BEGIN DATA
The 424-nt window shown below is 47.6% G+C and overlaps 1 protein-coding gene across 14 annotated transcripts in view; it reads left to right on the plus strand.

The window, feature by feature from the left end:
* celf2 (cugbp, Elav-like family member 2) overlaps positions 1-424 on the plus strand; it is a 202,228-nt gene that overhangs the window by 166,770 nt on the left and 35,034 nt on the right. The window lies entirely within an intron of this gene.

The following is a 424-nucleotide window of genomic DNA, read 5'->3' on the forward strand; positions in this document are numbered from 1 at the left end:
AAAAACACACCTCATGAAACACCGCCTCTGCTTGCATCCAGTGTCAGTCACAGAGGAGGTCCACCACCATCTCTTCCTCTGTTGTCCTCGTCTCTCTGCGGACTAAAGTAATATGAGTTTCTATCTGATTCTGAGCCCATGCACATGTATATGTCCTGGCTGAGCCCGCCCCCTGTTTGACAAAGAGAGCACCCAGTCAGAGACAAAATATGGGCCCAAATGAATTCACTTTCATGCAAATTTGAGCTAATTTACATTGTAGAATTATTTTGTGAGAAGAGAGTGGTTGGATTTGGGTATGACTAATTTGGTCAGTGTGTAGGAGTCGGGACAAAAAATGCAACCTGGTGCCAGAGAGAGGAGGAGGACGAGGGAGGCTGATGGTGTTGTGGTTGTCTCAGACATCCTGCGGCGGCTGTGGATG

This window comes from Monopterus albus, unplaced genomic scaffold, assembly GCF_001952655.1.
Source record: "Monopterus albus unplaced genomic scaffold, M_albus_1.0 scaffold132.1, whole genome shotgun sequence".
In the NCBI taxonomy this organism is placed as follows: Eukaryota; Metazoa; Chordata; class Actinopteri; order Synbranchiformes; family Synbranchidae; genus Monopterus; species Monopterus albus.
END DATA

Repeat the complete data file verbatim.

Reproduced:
The 424-nt window shown below is 47.6% G+C and overlaps 1 protein-coding gene across 14 annotated transcripts in view; it reads left to right on the plus strand.

The window, feature by feature from the left end:
* celf2 (cugbp, Elav-like family member 2) overlaps positions 1-424 on the plus strand; it is a 202,228-nt gene that overhangs the window by 166,770 nt on the left and 35,034 nt on the right. The window lies entirely within an intron of this gene.

The following is a 424-nucleotide window of genomic DNA, read 5'->3' on the forward strand; positions in this document are numbered from 1 at the left end:
AAAAACACACCTCATGAAACACCGCCTCTGCTTGCATCCAGTGTCAGTCACAGAGGAGGTCCACCACCATCTCTTCCTCTGTTGTCCTCGTCTCTCTGCGGACTAAAGTAATATGAGTTTCTATCTGATTCTGAGCCCATGCACATGTATATGTCCTGGCTGAGCCCGCCCCCTGTTTGACAAAGAGAGCACCCAGTCAGAGACAAAATATGGGCCCAAATGAATTCACTTTCATGCAAATTTGAGCTAATTTACATTGTAGAATTATTTTGTGAGAAGAGAGTGGTTGGATTTGGGTATGACTAATTTGGTCAGTGTGTAGGAGTCGGGACAAAAAATGCAACCTGGTGCCAGAGAGAGGAGGAGGACGAGGGAGGCTGATGGTGTTGTGGTTGTCTCAGACATCCTGCGGCGGCTGTGGATG

This window comes from Monopterus albus, unplaced genomic scaffold, assembly GCF_001952655.1.
Source record: "Monopterus albus unplaced genomic scaffold, M_albus_1.0 scaffold132.1, whole genome shotgun sequence".
In the NCBI taxonomy this organism is placed as follows: Eukaryota; Metazoa; Chordata; class Actinopteri; order Synbranchiformes; family Synbranchidae; genus Monopterus; species Monopterus albus.